As we start our fourth year, we thank God for His Grace, and all our readers for your support.
We need the confidence that we have something worthy to say and the courage to say it.
Why don’t Evangelical Christians create much culture?
One of the several reasons, I’d argue, regards how we envision our faith.
The story of faith I inherited usually started with human sin and finished with Jesus’ sacrifice on the cross. These are key Christian doctrines, of course. But are they the whole of the biblical story?
To understand salvation as forgiveness for personal sins is certainly at the heart of the Gospel. But if we stay there, we can unintentionally encourage an individualistic, dualistic form of Christianity. This view – the view so many of us grew up with – tends to attend to the human heart, seldom to human society. It thrives on Sundays but had little to say about Mondays. It has much to say about marriage and family but not much about work, the economy, social issues, the wider society. When it tries to speak to those who do not believe, those efforts usually take place in our turf and on our terms: evangelistic sermons, apologetic talks, training for personal evangelism.
The books, songs and art we produce are usually aimed at convinced Christians. This kind of preaching is effective in reaching people willing to enter our social location and accept our discourse, but we do not have much of a language for those who do not come to hear us. In sum, we accept a privatized role speaking to individual issues in a secularized society.
But a good-ol’ return to the Scriptures shows that the biblical story is wider. It starts with creation and proceeds to Jesus’ resurrection, ascension, and future renewal of all things. It gives us a cultural mandate, besides the great commission; it teaches us to seek the welfare of the city, not just of our Christian tribe; it portrays Jesus healing bodies besides saving souls and God’s new creation as a garden-city where the original garden with the tree of life is enriched by the best of human culture.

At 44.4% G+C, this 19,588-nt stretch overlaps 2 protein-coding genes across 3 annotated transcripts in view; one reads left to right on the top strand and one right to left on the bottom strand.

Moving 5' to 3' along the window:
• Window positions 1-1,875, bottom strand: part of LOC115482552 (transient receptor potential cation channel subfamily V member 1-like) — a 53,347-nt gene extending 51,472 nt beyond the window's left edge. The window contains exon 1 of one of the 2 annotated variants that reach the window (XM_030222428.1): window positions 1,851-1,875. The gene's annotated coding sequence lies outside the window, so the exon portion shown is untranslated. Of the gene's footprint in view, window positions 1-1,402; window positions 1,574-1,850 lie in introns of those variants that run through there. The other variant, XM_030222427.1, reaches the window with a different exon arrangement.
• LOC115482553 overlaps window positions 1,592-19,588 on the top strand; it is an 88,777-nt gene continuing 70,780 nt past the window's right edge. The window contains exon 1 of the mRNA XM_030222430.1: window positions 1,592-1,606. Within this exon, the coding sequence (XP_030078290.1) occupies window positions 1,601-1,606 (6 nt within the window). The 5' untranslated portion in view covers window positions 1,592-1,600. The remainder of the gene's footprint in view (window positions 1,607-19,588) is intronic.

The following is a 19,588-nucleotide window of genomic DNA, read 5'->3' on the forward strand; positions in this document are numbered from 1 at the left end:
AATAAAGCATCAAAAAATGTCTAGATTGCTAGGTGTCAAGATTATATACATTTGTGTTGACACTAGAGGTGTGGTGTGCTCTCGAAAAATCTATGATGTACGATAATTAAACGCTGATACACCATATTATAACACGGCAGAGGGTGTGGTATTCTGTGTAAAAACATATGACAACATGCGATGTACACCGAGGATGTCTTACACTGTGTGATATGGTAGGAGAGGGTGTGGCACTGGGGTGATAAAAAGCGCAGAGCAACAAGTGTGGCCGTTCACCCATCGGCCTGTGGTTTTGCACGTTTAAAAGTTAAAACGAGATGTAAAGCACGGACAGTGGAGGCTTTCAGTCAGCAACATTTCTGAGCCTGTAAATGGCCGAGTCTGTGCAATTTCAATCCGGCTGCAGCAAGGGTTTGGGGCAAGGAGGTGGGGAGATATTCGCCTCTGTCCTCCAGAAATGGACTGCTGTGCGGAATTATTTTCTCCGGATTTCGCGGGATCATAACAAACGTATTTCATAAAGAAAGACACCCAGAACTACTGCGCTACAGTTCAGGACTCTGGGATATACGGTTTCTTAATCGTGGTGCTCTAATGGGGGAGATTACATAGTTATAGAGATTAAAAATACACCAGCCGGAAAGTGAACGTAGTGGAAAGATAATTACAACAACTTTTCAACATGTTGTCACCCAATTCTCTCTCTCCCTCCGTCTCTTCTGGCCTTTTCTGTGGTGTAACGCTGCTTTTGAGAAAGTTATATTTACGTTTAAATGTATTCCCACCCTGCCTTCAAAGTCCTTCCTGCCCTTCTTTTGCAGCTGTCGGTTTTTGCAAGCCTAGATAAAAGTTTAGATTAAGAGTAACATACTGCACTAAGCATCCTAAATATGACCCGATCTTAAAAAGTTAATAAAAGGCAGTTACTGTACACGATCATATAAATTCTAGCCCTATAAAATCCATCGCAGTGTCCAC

Jon Tyson and Heather Grizzle write in A Creative Minority,
… many Christians have been taught only half the story – that we were born sinners and our focus should be on getting ourselves and others to heaven…. However, if we live out the fullness of God’s story, we recognize that we are made in God’s image, and our purpose is to join God in the renewal of all things. Every person is dignity and every job matters because it is part of God’s good creation. A Creative Minority has an alternative vision of faith and work that encompasses everyone’s life, not just some sort of Christian elite class.1
To be a creative minority is a social role larger than the role many Evangelicals are accustomed to. It means, for instance, envisioning the “church” not just the gathered church but also the scattered church, made by the contributions not just of the clergy but of the whole people of God in all areas of human life. As Miroslav Volf writes in A Public Faith,
The Christian faith malfunctions when it is practiced as a mystical religion in which ascent is followed by a barren rather than creative return, a return that has no positive purpose for the world. The ascent is the receptive moment… The return is the creative moment.”2
Such creative return requires the confidence that we have something worthy to say and the courage to say it. At the same time, we are called to give “a reason for the hope” that is in us “with “gentleness and respect.”3 We do so not out of a pursuit of power but to humbly serve the common good. In the words of painter Makoto Mujimura, “Culture is not a territory to be won or lost but a resource we are called to steward with care. Culture is a garden to be cultivated.”4
1. Jon Tyson and Heather Grizzle, A Creative Minority: Influencing Culture Through Redemptive Participation (2016), 27, 29.
2. Miroslav Volf, A Public Faith: How Followers of Christ Should Serve the Common Good (Brazos Press, 2017), 7-8.
3. 1 Peter 3:15
4. Makoto Fujimura, Culture Care: Reconnecting with Beauty for Our Common Life (Grand Rapids, IVPress, 2017), 40.